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Trump Floats Abolition of Income Tax, Return to Tariff System

State of the Union: The move is unlikely but would represent a return to the GOP’s original position.

In a meeting with Republican lawmakers at the Capitol Hill Club in Washington D.C. on Thursday, former President Donald Trump discussed replacing income taxes with revenue tariffs. 

Currently, tariffs are responsible for relatively little of government revenue, bringing in only $88.3 billion a year. Income taxes, on the other hand, bring in $2.2 trillion, over twenty times that of tariffs. A replacement of the income tax with greater protective tariffs would require significant increases in the latter.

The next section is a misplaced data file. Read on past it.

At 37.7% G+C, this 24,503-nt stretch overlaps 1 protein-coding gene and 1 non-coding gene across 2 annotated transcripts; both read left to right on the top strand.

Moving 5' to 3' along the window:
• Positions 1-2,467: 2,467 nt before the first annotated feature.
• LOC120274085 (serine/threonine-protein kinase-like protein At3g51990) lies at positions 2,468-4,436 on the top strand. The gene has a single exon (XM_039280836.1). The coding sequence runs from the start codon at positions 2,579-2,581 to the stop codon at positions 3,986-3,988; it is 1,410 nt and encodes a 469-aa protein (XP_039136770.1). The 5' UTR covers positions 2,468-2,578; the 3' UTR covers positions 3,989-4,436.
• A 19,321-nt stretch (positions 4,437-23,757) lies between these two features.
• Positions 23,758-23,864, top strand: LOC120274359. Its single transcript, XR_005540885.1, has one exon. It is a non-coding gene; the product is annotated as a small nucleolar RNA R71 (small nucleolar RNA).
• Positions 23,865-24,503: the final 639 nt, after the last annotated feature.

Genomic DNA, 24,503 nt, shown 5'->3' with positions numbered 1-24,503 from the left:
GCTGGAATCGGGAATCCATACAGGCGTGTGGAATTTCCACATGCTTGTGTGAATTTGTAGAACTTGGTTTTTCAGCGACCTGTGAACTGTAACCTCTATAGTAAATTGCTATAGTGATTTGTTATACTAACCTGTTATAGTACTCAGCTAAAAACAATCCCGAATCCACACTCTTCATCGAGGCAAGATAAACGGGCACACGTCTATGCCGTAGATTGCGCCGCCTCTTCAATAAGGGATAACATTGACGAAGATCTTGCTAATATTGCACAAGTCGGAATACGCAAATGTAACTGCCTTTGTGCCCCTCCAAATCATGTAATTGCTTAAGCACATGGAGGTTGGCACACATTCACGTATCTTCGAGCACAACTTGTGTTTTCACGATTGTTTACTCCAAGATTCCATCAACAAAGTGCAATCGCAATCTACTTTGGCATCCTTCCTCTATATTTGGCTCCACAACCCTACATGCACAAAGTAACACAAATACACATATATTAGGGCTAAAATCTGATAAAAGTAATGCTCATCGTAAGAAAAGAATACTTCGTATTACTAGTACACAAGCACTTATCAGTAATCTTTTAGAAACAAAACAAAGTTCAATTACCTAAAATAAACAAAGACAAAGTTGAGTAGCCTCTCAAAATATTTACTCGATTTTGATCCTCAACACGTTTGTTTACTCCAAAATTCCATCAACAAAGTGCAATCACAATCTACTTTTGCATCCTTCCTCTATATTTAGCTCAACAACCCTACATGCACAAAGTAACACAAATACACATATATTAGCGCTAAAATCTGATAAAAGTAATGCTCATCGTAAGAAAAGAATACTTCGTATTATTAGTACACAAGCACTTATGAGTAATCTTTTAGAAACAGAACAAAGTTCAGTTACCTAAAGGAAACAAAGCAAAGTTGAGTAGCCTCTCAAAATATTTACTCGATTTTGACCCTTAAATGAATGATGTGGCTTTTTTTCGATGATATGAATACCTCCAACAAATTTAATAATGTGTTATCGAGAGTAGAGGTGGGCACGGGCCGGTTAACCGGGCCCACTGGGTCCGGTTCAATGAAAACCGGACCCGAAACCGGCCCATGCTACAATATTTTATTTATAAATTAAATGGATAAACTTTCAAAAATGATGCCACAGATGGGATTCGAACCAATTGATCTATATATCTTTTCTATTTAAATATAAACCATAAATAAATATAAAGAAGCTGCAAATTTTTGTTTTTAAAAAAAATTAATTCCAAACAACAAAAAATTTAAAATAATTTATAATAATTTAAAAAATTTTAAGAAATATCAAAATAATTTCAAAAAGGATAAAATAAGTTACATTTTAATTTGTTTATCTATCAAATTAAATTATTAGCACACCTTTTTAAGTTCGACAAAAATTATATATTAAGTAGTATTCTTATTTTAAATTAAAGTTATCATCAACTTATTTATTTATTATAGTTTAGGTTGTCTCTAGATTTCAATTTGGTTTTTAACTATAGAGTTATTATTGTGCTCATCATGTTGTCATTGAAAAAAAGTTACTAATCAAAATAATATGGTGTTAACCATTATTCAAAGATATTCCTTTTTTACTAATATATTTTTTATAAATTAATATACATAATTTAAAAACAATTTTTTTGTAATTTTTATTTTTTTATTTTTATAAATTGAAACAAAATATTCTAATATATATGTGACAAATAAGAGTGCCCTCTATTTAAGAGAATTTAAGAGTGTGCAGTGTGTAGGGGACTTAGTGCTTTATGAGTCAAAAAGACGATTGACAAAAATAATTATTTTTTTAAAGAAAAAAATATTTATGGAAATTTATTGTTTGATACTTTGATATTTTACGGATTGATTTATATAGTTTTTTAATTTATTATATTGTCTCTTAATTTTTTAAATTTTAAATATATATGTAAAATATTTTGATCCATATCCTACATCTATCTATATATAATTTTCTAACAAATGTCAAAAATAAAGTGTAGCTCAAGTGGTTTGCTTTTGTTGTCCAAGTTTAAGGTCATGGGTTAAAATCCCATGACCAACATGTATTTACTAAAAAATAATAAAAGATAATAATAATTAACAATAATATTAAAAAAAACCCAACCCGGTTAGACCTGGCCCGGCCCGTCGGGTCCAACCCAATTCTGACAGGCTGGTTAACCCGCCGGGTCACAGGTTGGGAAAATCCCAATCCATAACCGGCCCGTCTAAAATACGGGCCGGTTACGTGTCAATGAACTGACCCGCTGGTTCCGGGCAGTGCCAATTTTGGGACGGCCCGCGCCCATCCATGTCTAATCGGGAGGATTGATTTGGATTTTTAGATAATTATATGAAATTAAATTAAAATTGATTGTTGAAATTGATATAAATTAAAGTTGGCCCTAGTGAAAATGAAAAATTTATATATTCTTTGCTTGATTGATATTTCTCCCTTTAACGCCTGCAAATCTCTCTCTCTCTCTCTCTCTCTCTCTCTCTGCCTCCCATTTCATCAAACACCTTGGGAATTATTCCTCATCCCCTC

Forbes estimates such an “all-tariff” policy would require an average tariff of 85% on imports. Such a policy could lead to higher prices but would likely also provide greater incentives to reshore manufacturing in the United States. 

Given the rapacity of government spending, and the entrenchment of the income tax, it is unlikely that such an “all-tariff” policy is possible under current political conditions, even if Trump wins re-election. However, as Trump appears poised to pursue both greater protectionism and lower taxes, a second Trump administration might represent a shift in the direction of such a policy. 

A replacement of the income tax with a revenue tariff would represent a return to the original principles of the Republican Party. For example, Abraham Lincoln and the early Republicans were strong supporters of high-tariffs, with this position arguably being decisive in Lincoln’s electoral victory in 1860. Their high-tariff policy is considered a key factor in the pro-free-trade South’s decision to secede.